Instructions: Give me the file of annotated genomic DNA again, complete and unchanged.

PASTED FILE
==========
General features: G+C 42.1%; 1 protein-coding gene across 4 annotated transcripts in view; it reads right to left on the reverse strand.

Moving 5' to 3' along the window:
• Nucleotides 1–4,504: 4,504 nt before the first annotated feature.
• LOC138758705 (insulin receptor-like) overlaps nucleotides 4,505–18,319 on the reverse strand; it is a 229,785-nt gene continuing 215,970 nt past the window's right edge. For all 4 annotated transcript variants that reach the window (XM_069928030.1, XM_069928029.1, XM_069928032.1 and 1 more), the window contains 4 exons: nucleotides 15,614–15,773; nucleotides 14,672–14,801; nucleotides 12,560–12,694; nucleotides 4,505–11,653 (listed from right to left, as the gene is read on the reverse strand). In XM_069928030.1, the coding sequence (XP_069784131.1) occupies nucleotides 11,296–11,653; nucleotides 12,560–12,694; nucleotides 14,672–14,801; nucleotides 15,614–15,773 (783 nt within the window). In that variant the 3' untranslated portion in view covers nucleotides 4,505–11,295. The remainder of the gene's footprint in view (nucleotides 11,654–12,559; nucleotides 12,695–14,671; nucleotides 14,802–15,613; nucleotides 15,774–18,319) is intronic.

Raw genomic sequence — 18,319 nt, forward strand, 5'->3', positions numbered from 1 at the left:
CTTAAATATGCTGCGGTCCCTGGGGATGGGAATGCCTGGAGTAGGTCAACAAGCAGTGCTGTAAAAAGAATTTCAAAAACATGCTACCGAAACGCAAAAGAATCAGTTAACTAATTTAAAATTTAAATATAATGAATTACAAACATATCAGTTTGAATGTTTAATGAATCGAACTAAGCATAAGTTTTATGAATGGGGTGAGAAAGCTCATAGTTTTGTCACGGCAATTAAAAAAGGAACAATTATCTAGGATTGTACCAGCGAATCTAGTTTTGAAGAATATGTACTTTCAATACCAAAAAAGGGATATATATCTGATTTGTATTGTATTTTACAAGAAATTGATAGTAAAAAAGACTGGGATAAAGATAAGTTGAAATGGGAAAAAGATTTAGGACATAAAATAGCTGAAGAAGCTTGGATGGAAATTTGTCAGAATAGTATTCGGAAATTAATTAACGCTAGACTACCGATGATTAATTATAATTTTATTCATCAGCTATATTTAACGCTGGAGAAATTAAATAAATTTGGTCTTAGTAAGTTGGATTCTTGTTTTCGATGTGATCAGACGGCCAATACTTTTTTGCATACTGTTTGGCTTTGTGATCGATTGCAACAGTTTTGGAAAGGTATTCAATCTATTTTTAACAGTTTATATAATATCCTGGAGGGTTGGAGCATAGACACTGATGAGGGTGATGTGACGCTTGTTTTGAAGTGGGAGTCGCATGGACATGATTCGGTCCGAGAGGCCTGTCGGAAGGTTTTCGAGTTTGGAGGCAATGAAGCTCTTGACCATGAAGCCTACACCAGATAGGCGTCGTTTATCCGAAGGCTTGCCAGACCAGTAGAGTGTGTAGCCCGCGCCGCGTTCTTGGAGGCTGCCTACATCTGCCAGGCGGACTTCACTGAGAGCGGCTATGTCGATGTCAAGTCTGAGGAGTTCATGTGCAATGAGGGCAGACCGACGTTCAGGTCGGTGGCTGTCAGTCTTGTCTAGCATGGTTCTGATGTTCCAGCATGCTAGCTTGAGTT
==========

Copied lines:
General features: G+C 42.1%; 1 protein-coding gene across 4 annotated transcripts in view; it reads right to left on the reverse strand.

Moving 5' to 3' along the window:
• Nucleotides 1–4,504: 4,504 nt before the first annotated feature.
• LOC138758705 (insulin receptor-like) overlaps nucleotides 4,505–18,319 on the reverse strand; it is a 229,785-nt gene continuing 215,970 nt past the window's right edge. For all 4 annotated transcript variants that reach the window (XM_069928030.1, XM_069928029.1, XM_069928032.1 and 1 more), the window contains 4 exons: nucleotides 15,614–15,773; nucleotides 14,672–14,801; nucleotides 12,560–12,694; nucleotides 4,505–11,653 (listed from right to left, as the gene is read on the reverse strand). In XM_069928030.1, the coding sequence (XP_069784131.1) occupies nucleotides 11,296–11,653; nucleotides 12,560–12,694; nucleotides 14,672–14,801; nucleotides 15,614–15,773 (783 nt within the window). In that variant the 3' untranslated portion in view covers nucleotides 4,505–11,295. The remainder of the gene's footprint in view (nucleotides 11,654–12,559; nucleotides 12,695–14,671; nucleotides 14,802–15,613; nucleotides 15,774–18,319) is intronic.

Raw genomic sequence — 18,319 nt, forward strand, 5'->3', positions numbered from 1 at the left:
CTTAAATATGCTGCGGTCCCTGGGGATGGGAATGCCTGGAGTAGGTCAACAAGCAGTGCTGTAAAAAGAATTTCAAAAACATGCTACCGAAACGCAAAAGAATCAGTTAACTAATTTAAAATTTAAATATAATGAATTACAAACATATCAGTTTGAATGTTTAATGAATCGAACTAAGCATAAGTTTTATGAATGGGGTGAGAAAGCTCATAGTTTTGTCACGGCAATTAAAAAAGGAACAATTATCTAGGATTGTACCAGCGAATCTAGTTTTGAAGAATATGTACTTTCAATACCAAAAAAGGGATATATATCTGATTTGTATTGTATTTTACAAGAAATTGATAGTAAAAAAGACTGGGATAAAGATAAGTTGAAATGGGAAAAAGATTTAGGACATAAAATAGCTGAAGAAGCTTGGATGGAAATTTGTCAGAATAGTATTCGGAAATTAATTAACGCTAGACTACCGATGATTAATTATAATTTTATTCATCAGCTATATTTAACGCTGGAGAAATTAAATAAATTTGGTCTTAGTAAGTTGGATTCTTGTTTTCGATGTGATCAGACGGCCAATACTTTTTTGCATACTGTTTGGCTTTGTGATCGATTGCAACAGTTTTGGAAAGGTATTCAATCTATTTTTAACAGTTTATATAATATCCTGGAGGGTTGGAGCATAGACACTGATGAGGGTGATGTGACGCTTGTTTTGAAGTGGGAGTCGCATGGACATGATTCGGTCCGAGAGGCCTGTCGGAAGGTTTTCGAGTTTGGAGGCAATGAAGCTCTTGACCATGAAGCCTACACCAGATAGGCGTCGTTTATCCGAAGGCTTGCCAGACCAGTAGAGTGTGTAGCCCGCGCCGCGTTCTTGGAGGCTGCCTACATCTGCCAGGCGGACTTCACTGAGAGCGGCTATGTCGATGTCAAGTCTGAGGAGTTCATGTGCAATGAGGGCAGACCGACGTTCAGGTCGGTGGCTGTCAGTCTTGTCTAGCATGGTTCTGATGTTCCAGCATGCTAGCTTGAGTT